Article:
Last week I attended ISME 14 (International Symposium on Microbial Ecology) in Copenhagen, Denmark. It was a delight to see the city – its juxtaposed giant modern, cool, sterile buildings surrounding the historic old city. More of a delight was unexpectedly running into friends from the MBL Microbial Diversity summer school (2010) and realizing they are now my colleagues.
The conference itself was quite good. I appreciated the range of content from very big picture and abstract to focused experimental projects. One message I took away from the community was a sort of -omics backlash, or perhaps whiplash, to the idea that generating more and more -omics data is the sole future for microbial ecology. It seems that presenters coming from both the -omics and experimental side were acknowledging the importance of both tools, and especially of using them together. Those seem to be a lot of tools for any one scientist to master, so I am encouraged that the tone was of collaborative holistic approaches for tackling scientific questions.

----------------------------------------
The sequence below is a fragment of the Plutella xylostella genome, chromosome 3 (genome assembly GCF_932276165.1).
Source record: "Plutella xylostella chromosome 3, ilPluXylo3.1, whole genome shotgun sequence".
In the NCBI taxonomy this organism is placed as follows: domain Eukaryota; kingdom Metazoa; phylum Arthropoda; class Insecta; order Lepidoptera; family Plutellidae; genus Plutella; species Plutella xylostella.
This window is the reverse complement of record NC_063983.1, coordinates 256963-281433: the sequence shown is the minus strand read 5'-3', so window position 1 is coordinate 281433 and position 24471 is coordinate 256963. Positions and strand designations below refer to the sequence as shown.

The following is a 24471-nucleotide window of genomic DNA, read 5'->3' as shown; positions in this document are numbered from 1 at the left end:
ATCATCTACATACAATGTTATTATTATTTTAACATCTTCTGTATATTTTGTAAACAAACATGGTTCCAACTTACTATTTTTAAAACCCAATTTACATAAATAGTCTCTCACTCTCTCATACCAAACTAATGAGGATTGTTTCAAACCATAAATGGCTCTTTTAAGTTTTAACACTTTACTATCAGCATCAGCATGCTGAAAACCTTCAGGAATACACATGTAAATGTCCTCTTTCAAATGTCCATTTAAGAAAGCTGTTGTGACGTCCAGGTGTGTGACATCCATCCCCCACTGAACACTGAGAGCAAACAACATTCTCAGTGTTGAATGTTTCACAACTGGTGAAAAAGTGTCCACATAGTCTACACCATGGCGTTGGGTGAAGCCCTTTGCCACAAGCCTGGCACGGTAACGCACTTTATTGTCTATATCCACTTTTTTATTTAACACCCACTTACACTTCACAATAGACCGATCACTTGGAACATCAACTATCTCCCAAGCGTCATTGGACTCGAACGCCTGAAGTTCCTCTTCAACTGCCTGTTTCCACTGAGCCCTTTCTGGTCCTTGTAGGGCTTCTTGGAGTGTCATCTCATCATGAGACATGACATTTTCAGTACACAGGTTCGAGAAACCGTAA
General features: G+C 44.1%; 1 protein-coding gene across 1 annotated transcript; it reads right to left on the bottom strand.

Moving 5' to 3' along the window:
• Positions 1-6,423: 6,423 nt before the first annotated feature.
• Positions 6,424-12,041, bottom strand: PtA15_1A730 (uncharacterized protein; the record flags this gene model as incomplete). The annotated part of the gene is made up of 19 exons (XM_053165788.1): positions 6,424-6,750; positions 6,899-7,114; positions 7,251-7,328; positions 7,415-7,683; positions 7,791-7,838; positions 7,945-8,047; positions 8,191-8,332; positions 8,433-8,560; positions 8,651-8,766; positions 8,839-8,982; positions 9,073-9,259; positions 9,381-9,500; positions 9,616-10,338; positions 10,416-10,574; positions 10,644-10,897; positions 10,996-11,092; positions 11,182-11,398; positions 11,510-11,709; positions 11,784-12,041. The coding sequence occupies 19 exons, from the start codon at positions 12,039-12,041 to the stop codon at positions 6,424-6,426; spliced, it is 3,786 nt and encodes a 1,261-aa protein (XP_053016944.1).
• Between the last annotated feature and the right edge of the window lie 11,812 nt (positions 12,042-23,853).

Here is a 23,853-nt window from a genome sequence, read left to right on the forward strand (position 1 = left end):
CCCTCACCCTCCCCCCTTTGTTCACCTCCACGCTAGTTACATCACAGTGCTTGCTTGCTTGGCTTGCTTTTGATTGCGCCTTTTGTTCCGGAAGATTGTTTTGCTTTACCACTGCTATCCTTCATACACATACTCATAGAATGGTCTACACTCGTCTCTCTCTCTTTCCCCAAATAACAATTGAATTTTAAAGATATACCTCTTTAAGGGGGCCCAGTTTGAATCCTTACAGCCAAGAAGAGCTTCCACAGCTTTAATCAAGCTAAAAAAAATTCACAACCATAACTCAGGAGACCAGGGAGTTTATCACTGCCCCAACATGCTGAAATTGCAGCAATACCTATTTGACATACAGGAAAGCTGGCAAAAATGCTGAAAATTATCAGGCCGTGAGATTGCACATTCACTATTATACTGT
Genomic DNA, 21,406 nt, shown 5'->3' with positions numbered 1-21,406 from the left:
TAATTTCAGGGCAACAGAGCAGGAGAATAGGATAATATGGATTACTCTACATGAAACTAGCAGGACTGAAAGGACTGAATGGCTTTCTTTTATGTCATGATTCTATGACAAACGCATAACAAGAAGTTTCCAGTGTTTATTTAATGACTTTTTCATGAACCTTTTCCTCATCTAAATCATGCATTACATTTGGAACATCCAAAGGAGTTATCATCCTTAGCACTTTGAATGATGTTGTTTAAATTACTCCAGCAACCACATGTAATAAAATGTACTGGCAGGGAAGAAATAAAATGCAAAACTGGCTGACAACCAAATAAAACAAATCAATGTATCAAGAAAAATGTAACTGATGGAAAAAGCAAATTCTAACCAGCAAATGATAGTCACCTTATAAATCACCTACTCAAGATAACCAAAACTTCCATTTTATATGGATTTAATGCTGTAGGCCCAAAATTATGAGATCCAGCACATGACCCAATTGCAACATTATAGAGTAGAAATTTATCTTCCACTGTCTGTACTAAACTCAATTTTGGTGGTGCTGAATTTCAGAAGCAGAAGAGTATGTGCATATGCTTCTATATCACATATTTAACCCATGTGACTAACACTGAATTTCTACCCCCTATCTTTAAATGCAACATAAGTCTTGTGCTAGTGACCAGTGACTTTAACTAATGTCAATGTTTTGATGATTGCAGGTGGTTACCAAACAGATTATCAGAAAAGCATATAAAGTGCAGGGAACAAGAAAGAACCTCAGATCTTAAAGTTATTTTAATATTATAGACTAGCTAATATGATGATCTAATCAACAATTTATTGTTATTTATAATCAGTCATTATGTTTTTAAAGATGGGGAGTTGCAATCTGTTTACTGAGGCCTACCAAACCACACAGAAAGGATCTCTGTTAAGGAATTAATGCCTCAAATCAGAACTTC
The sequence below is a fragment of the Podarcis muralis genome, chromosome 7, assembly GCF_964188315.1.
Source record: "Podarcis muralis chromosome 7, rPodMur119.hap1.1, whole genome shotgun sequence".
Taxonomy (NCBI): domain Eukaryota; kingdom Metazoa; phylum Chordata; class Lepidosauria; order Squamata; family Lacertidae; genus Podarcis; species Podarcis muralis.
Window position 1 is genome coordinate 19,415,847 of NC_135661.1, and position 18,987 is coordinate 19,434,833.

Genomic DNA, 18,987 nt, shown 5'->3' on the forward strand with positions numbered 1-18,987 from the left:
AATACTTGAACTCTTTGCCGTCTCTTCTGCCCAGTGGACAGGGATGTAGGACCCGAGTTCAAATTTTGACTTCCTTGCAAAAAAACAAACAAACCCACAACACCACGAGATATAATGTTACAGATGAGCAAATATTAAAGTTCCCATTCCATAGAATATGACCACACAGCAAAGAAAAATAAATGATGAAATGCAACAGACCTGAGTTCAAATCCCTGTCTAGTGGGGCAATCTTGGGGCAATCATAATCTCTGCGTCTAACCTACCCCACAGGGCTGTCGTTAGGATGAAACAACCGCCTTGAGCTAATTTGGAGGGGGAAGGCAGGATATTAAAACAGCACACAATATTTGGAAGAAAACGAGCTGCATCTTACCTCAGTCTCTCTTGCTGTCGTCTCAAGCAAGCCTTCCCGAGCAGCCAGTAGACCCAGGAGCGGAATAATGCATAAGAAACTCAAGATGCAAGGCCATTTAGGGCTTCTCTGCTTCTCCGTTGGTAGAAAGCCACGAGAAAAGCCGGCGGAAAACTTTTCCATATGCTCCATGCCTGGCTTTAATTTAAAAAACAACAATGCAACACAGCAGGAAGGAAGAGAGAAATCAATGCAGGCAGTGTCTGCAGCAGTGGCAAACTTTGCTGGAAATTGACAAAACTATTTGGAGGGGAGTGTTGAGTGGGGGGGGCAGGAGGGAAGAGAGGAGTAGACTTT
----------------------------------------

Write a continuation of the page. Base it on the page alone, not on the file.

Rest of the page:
I really enjoyed a somewhat unique session. It was a discussion entitled “Frontiers in microbial ecosystem science: Energizing the research agenda” sponsored at this and other conferences by the US National Science Foundation. All sorts of issues were raised in a discussion of “what needs to be done” – what are the important topics and how should we advance microbial ecology. I was struck by how strong the arguments were that microbial ecology is important for understanding, and possibly mitigating, climate change. This is my main interest, but I often find the microbial ecology literature and research interests so focused on minute points (I think my own project included), that it is difficult to see the link between the microbial and global scales. At this session I learned that it is not only because it is difficult to do, but also because the funding agencies seem to push scientists to write grants in one or the other. It is difficult to be interdisciplinary (falling under more than one NSF department). It has been a (fun) challenge for me to try to get a foot in both atmospheric and microbial ecology, and it was encouraging to hear from the community that the intersection of the two is valued.